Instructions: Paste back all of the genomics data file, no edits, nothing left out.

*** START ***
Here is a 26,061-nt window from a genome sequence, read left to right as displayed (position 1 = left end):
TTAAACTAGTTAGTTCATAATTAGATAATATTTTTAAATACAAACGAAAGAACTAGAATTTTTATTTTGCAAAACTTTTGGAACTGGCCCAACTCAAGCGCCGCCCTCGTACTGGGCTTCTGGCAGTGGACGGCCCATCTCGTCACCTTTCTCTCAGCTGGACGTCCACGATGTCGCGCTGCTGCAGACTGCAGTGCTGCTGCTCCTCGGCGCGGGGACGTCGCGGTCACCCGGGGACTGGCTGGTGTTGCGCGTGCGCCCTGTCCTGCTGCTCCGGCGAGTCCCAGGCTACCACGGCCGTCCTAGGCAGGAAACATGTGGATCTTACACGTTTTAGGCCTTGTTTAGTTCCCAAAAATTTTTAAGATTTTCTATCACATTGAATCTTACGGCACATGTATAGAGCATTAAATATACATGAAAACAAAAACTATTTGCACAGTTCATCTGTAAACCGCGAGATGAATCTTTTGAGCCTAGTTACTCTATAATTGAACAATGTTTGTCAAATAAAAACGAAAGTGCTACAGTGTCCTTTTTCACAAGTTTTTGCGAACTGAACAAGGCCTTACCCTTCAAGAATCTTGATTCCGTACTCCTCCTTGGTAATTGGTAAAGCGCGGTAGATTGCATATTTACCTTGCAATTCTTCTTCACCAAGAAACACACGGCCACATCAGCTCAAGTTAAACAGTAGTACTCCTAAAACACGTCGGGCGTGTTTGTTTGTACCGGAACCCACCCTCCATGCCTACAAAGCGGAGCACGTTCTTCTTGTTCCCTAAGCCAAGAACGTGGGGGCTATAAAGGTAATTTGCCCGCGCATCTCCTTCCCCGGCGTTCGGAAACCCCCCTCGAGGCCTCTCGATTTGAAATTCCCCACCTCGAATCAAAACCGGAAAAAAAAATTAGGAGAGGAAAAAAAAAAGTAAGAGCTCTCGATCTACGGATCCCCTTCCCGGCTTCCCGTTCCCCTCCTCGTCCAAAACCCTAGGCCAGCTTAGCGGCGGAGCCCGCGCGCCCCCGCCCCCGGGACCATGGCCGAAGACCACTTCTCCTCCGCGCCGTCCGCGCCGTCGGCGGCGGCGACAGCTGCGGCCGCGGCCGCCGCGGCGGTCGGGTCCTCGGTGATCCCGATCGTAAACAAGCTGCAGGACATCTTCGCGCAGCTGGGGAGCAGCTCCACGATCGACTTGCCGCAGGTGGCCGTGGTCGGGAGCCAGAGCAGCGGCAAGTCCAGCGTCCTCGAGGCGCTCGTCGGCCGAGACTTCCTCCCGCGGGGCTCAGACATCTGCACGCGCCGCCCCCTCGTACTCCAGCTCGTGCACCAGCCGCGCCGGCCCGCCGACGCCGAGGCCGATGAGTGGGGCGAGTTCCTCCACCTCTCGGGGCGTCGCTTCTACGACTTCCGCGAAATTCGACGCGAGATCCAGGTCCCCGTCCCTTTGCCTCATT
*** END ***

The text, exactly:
Here is a 26,061-nt window from a genome sequence, read left to right as displayed (position 1 = left end):
TTAAACTAGTTAGTTCATAATTAGATAATATTTTTAAATACAAACGAAAGAACTAGAATTTTTATTTTGCAAAACTTTTGGAACTGGCCCAACTCAAGCGCCGCCCTCGTACTGGGCTTCTGGCAGTGGACGGCCCATCTCGTCACCTTTCTCTCAGCTGGACGTCCACGATGTCGCGCTGCTGCAGACTGCAGTGCTGCTGCTCCTCGGCGCGGGGACGTCGCGGTCACCCGGGGACTGGCTGGTGTTGCGCGTGCGCCCTGTCCTGCTGCTCCGGCGAGTCCCAGGCTACCACGGCCGTCCTAGGCAGGAAACATGTGGATCTTACACGTTTTAGGCCTTGTTTAGTTCCCAAAAATTTTTAAGATTTTCTATCACATTGAATCTTACGGCACATGTATAGAGCATTAAATATACATGAAAACAAAAACTATTTGCACAGTTCATCTGTAAACCGCGAGATGAATCTTTTGAGCCTAGTTACTCTATAATTGAACAATGTTTGTCAAATAAAAACGAAAGTGCTACAGTGTCCTTTTTCACAAGTTTTTGCGAACTGAACAAGGCCTTACCCTTCAAGAATCTTGATTCCGTACTCCTCCTTGGTAATTGGTAAAGCGCGGTAGATTGCATATTTACCTTGCAATTCTTCTTCACCAAGAAACACACGGCCACATCAGCTCAAGTTAAACAGTAGTACTCCTAAAACACGTCGGGCGTGTTTGTTTGTACCGGAACCCACCCTCCATGCCTACAAAGCGGAGCACGTTCTTCTTGTTCCCTAAGCCAAGAACGTGGGGGCTATAAAGGTAATTTGCCCGCGCATCTCCTTCCCCGGCGTTCGGAAACCCCCCTCGAGGCCTCTCGATTTGAAATTCCCCACCTCGAATCAAAACCGGAAAAAAAAATTAGGAGAGGAAAAAAAAAAGTAAGAGCTCTCGATCTACGGATCCCCTTCCCGGCTTCCCGTTCCCCTCCTCGTCCAAAACCCTAGGCCAGCTTAGCGGCGGAGCCCGCGCGCCCCCGCCCCCGGGACCATGGCCGAAGACCACTTCTCCTCCGCGCCGTCCGCGCCGTCGGCGGCGGCGACAGCTGCGGCCGCGGCCGCCGCGGCGGTCGGGTCCTCGGTGATCCCGATCGTAAACAAGCTGCAGGACATCTTCGCGCAGCTGGGGAGCAGCTCCACGATCGACTTGCCGCAGGTGGCCGTGGTCGGGAGCCAGAGCAGCGGCAAGTCCAGCGTCCTCGAGGCGCTCGTCGGCCGAGACTTCCTCCCGCGGGGCTCAGACATCTGCACGCGCCGCCCCCTCGTACTCCAGCTCGTGCACCAGCCGCGCCGGCCCGCCGACGCCGAGGCCGATGAGTGGGGCGAGTTCCTCCACCTCTCGGGGCGTCGCTTCTACGACTTCCGCGAAATTCGACGCGAGATCCAGGTCCCCGTCCCTTTGCCTCATT